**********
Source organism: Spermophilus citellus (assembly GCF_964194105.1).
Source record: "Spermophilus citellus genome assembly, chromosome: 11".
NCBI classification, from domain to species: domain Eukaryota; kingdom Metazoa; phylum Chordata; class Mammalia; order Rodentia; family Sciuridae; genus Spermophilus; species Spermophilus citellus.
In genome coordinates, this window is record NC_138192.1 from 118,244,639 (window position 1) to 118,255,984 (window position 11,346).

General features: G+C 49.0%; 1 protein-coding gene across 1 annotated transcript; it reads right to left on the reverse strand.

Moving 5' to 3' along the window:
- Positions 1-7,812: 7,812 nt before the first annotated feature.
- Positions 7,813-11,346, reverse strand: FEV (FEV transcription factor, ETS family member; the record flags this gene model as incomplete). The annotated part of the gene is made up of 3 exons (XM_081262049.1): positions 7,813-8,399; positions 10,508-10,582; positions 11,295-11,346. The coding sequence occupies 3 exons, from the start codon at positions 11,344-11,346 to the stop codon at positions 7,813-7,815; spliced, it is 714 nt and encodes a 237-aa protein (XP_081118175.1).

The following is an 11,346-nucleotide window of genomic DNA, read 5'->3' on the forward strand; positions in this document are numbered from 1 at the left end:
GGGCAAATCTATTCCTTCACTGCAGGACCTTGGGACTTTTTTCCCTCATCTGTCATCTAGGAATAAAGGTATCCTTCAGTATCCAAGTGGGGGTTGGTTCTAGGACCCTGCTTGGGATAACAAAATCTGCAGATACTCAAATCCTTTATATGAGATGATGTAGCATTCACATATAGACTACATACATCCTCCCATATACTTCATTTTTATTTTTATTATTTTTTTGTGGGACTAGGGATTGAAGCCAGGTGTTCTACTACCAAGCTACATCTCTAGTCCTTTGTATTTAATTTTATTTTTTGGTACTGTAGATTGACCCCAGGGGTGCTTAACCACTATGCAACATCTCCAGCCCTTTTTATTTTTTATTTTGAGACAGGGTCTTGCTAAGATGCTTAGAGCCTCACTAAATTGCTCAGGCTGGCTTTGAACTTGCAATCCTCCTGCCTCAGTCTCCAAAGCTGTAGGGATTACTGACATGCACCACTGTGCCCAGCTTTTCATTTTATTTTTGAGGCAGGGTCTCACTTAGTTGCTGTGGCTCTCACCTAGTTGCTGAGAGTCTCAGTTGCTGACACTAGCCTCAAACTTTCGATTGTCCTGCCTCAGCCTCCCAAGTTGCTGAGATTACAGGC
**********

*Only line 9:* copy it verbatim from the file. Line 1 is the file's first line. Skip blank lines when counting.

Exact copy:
The following is an 11,346-nucleotide window of genomic DNA, read 5'->3' on the forward strand; positions in this document are numbered from 1 at the left end: